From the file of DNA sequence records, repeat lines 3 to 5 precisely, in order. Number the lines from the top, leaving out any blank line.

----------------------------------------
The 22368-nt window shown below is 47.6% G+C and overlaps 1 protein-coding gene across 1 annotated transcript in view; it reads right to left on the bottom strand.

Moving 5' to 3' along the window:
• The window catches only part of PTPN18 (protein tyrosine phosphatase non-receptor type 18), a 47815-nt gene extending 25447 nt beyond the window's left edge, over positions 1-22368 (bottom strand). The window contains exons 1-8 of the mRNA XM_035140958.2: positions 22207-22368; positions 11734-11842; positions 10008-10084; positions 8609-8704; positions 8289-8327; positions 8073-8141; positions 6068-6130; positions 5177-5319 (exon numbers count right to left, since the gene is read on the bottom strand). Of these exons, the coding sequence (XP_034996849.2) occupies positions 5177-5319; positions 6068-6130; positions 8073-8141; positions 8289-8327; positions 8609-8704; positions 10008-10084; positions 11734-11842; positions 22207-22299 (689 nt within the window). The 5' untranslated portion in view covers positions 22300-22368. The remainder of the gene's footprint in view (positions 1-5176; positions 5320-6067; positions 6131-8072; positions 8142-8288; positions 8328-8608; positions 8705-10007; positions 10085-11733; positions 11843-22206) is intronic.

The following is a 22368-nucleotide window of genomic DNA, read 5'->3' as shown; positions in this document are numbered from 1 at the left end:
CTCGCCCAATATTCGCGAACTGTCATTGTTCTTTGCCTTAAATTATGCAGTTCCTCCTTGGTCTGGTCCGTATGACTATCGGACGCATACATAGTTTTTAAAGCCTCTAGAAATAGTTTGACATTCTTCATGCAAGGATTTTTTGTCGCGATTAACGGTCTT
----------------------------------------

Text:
• The window catches only part of PTPN18 (protein tyrosine phosphatase non-receptor type 18), a 47815-nt gene extending 25447 nt beyond the window's left edge, over positions 1-22368 (bottom strand). The window contains exons 1-8 of the mRNA XM_035140958.2: positions 22207-22368; positions 11734-11842; positions 10008-10084; positions 8609-8704; positions 8289-8327; positions 8073-8141; positions 6068-6130; positions 5177-5319 (exon numbers count right to left, since the gene is read on the bottom strand). Of these exons, the coding sequence (XP_034996849.2) occupies positions 5177-5319; positions 6068-6130; positions 8073-8141; positions 8289-8327; positions 8609-8704; positions 10008-10084; positions 11734-11842; positions 22207-22299 (689 nt within the window). The 5' untranslated portion in view covers positions 22300-22368. The remainder of the gene's footprint in view (positions 1-5176; positions 5320-6067; positions 6131-8072; positions 8142-8288; positions 8328-8608; positions 8705-10007; positions 10085-11733; positions 11843-22206) is intronic.

The following is a 22368-nucleotide window of genomic DNA, read 5'->3' as shown; positions in this document are numbered from 1 at the left end:
CTCGCCCAATATTCGCGAACTGTCATTGTTCTTTGCCTTAAATTATGCAGTTCCTCCTTGGTCTGGTCCGTATGACTATCGGACGCATACATAGTTTTTAAAGCCTCTAGAAATAGTTTGACATTCTTCATGCAAGGATTTTTTGTCGCGATTAACGGTCTT